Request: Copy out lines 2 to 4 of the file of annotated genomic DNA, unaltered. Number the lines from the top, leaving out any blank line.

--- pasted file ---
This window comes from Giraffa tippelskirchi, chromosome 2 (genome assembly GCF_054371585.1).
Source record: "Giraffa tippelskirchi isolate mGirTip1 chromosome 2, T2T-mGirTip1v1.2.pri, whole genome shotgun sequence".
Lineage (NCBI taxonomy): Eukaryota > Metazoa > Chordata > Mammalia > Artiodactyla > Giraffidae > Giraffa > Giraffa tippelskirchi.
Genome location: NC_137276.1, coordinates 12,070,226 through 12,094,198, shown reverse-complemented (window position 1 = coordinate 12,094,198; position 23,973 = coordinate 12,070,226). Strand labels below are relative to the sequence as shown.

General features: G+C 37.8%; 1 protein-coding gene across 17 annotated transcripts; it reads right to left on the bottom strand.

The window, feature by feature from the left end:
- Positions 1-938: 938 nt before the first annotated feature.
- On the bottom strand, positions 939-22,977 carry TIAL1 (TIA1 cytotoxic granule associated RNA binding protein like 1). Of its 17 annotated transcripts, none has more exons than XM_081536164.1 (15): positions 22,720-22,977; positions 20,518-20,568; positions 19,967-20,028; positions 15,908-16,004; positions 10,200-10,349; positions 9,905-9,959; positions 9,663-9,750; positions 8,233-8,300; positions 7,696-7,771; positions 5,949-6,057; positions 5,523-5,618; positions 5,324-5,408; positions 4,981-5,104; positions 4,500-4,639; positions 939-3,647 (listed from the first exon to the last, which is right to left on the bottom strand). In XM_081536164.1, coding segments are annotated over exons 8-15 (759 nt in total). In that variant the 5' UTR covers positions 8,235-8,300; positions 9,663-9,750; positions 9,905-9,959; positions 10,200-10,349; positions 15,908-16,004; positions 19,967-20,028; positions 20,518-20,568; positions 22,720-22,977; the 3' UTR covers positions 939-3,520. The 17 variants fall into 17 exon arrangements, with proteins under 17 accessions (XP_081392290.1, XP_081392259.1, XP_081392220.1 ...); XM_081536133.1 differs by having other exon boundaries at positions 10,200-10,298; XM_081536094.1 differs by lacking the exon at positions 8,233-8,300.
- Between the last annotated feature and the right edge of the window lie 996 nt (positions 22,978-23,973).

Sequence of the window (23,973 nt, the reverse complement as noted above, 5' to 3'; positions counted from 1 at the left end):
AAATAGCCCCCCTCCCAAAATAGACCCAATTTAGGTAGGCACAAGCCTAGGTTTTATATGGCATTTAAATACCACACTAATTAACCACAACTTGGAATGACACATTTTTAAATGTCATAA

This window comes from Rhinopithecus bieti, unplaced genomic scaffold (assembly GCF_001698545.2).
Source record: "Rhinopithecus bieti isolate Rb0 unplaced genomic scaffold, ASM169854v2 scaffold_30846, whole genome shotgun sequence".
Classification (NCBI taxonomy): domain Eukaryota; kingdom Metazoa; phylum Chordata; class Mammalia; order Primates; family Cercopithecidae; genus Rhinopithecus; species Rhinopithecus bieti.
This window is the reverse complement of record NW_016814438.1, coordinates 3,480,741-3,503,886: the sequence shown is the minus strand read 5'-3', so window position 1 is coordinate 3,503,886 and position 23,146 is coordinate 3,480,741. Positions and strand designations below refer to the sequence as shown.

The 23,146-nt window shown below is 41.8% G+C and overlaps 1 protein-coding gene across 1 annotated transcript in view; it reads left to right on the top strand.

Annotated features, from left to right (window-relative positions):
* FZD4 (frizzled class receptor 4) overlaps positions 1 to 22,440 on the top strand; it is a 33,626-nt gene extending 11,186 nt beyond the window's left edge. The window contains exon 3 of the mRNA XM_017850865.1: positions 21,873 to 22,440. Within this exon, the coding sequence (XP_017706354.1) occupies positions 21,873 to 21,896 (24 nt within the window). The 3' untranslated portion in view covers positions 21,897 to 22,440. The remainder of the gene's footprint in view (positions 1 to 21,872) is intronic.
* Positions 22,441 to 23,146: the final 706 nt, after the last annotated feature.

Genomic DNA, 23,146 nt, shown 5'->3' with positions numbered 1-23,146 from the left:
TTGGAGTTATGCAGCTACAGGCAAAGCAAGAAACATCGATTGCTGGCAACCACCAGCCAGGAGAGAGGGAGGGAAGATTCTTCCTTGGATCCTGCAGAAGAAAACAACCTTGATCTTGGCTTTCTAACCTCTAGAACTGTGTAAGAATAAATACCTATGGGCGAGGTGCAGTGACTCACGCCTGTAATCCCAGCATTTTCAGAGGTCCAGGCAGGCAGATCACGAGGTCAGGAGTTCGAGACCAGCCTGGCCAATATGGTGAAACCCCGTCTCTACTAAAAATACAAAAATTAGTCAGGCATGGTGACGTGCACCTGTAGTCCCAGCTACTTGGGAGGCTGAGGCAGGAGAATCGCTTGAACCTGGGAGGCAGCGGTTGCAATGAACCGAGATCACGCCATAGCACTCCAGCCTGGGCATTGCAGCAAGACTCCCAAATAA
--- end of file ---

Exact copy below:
Source record: "Giraffa tippelskirchi isolate mGirTip1 chromosome 2, T2T-mGirTip1v1.2.pri, whole genome shotgun sequence".
Lineage (NCBI taxonomy): Eukaryota > Metazoa > Chordata > Mammalia > Artiodactyla > Giraffidae > Giraffa > Giraffa tippelskirchi.
Genome location: NC_137276.1, coordinates 12,070,226 through 12,094,198, shown reverse-complemented (window position 1 = coordinate 12,094,198; position 23,973 = coordinate 12,070,226). Strand labels below are relative to the sequence as shown.